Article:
Refudiation Day +1: California Screamin’

November 3, 2010

(This is the second of two posts. In the first I gave my impressions of the nationwide results. In this one, I’ll discuss results specific to California.)

There’s no way around it: this was a bad day for California, from the sea to the Sierras, and from Calexico to Crescent City. The cry of “California, here I come!” is more and more turning into “Flee! Save yourselves!

In statewide offices, it was a near-wipeout with Democrats winning all, except maybe a seat on the obscure State Board of Equalization. (Yippee.) Attorney-General Jerry Brown was elected to a third term as governor (his first two being from 1975-83), while Barbara Boxer won a fourth term as US Senator. And yes, it hurt to type that. Kamala Harris completed the Trifecta of Terror by moving from the San Francisco DA’s office, where she ran an incompetent and scandal-plagued operation, to Jerry’s old seat in the AG’s office. Democrats similarly won all the other state executive posts. (State Education Supervisor is technically non-partisan, so I don’t know the winner’s affiliation.)

Meanwhile, our state legislature oligarchy remains largely unchanged, thanks to gerrymandered safe seats, leaving a large Democratic majority dominated by progressives from the San Francisco Bay Area and Los Angeles. Few legislative seats changed hands, as apparently happened with our congressional delegation. I was very sorry to see Van Tran lose to the race-baiting idiot Loretta Sanchez in district 47, while former Marine Nick Popaditch lost his battle against Democrat incumbent Bob Filner in the 51st district on the Mexican border.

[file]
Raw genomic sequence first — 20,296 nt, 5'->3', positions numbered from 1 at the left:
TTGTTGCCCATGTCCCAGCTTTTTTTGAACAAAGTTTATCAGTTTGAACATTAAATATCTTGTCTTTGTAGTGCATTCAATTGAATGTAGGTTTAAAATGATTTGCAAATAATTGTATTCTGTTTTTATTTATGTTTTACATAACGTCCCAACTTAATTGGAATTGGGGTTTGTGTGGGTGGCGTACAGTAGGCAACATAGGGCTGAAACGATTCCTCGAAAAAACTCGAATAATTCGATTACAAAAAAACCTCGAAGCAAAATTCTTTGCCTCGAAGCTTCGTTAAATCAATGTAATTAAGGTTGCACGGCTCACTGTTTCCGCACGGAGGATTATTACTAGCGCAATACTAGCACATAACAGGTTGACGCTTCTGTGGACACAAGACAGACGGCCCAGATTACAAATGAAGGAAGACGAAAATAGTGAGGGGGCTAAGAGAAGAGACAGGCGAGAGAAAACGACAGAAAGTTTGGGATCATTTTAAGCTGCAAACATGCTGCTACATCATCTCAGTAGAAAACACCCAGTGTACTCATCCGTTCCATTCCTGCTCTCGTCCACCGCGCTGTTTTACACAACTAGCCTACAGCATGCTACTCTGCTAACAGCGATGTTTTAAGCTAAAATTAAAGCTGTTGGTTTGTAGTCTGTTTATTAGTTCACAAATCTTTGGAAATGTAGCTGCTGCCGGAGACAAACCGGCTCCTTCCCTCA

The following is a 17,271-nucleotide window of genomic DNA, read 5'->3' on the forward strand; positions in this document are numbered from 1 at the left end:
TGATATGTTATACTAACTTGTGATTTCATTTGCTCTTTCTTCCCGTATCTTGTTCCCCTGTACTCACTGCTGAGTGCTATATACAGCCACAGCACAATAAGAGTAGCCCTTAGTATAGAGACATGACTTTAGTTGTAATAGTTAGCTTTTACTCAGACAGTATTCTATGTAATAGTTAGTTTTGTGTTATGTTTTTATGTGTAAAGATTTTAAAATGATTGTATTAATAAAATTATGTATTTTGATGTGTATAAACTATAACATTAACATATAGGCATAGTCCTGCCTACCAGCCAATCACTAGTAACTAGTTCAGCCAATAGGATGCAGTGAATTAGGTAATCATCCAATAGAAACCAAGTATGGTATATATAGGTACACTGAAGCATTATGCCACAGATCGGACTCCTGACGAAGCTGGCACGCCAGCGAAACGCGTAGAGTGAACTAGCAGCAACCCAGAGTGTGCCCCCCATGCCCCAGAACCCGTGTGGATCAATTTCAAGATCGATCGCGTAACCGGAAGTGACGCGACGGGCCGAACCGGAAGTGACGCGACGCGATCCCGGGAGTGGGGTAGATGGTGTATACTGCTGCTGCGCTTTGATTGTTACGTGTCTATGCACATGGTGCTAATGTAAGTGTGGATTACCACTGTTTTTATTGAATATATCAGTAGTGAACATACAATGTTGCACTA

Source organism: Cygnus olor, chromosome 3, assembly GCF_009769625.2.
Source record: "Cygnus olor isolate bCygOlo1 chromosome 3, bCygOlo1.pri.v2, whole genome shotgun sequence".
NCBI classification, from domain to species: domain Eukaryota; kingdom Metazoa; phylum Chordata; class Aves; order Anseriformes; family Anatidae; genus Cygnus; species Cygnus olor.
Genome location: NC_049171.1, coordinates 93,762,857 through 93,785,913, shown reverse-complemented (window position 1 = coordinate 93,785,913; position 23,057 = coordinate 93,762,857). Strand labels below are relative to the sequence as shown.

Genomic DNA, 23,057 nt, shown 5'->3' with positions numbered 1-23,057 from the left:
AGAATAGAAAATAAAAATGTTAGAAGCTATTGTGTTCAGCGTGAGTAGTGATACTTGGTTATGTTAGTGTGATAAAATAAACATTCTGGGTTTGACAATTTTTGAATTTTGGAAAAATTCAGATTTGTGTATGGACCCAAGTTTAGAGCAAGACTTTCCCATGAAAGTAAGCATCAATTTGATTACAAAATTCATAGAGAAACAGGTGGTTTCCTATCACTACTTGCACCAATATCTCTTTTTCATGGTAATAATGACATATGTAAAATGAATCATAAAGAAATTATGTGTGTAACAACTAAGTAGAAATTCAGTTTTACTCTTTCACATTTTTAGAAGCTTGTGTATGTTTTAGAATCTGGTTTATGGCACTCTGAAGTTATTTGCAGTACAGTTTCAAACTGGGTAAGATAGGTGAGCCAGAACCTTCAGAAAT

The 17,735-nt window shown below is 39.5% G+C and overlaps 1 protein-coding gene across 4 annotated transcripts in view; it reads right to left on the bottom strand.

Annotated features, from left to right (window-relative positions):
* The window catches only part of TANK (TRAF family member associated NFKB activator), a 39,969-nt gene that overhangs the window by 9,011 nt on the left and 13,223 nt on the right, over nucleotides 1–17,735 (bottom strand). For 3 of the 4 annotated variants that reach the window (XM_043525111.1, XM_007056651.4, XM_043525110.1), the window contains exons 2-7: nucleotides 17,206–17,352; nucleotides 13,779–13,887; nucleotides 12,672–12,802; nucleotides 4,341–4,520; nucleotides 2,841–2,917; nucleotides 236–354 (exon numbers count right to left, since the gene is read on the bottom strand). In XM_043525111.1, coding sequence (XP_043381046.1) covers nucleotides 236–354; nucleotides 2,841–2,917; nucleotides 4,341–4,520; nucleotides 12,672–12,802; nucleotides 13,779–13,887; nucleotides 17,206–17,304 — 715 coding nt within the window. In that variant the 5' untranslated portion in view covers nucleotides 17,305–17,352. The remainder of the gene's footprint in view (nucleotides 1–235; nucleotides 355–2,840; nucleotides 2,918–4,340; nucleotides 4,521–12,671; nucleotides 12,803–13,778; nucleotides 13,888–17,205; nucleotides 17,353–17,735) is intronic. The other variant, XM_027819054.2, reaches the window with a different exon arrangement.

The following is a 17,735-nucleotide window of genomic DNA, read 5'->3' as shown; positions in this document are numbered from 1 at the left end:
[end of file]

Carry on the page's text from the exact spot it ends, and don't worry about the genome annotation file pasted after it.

State propositions were a mixed bag: Prop 19, the marijuana decriminalization initiative, lost. I was inclined to vote in favor it on personal liberty grounds, but concerns about employer vulnerability to discrimination suits lead me to vote no. The big disappointments were Props 23, which would have suspended the job killing AB 32, and Prop 25, which allows the passage of a state budget on a simple majority vote. In other words, the Democrats can run riot with the budget and the Republicans have no influence. Fine then. Vote no on every budget measure and make them own the mess.

The propositions also provided the few bright spots of the night. Proposition 20, which takes the power to draw congressional district lines and gives it to a citizens’ commission, passed. At the same time, Prop 27, which would have disbanded the commission and returned power to the legislature, failed. That means gerrymandering, or at least its worst excesses, is dead in this state. Anyone who’s read my posts on California’s arrogant legislature and gerrymandering know I welcomed this. The oligarchs may have ensured their reelection this time, but, in the next cycle, they have to face competitive races. While I think that’s great for the long-term health of my state’s politics, it’s a subtle change that will take time -several years- to play out.